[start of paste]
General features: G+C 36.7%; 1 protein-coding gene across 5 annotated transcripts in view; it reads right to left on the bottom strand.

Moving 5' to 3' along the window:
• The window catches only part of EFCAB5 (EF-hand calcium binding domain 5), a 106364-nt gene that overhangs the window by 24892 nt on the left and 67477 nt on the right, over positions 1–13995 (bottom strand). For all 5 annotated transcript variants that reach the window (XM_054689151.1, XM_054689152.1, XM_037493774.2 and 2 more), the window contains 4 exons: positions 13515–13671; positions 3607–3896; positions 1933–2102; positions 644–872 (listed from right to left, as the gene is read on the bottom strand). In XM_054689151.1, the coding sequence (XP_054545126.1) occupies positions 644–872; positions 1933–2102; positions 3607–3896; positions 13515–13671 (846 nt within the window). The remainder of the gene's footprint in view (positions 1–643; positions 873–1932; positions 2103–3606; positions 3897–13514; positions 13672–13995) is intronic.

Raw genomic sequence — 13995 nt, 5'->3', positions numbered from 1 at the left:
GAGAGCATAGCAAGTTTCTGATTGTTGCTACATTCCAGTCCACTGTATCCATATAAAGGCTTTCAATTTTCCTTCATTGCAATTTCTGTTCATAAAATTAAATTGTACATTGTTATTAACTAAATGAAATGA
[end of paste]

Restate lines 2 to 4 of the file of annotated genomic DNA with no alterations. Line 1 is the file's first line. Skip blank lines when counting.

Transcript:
Moving 5' to 3' along the window:
• The window catches only part of EFCAB5 (EF-hand calcium binding domain 5), a 106364-nt gene that overhangs the window by 24892 nt on the left and 67477 nt on the right, over positions 1–13995 (bottom strand). For all 5 annotated transcript variants that reach the window (XM_054689151.1, XM_054689152.1, XM_037493774.2 and 2 more), the window contains 4 exons: positions 13515–13671; positions 3607–3896; positions 1933–2102; positions 644–872 (listed from right to left, as the gene is read on the bottom strand). In XM_054689151.1, the coding sequence (XP_054545126.1) occupies positions 644–872; positions 1933–2102; positions 3607–3896; positions 13515–13671 (846 nt within the window). The remainder of the gene's footprint in view (positions 1–643; positions 873–1932; positions 2103–3606; positions 3897–13514; positions 13672–13995) is intronic.

Raw genomic sequence — 13995 nt, 5'->3', positions numbered from 1 at the left: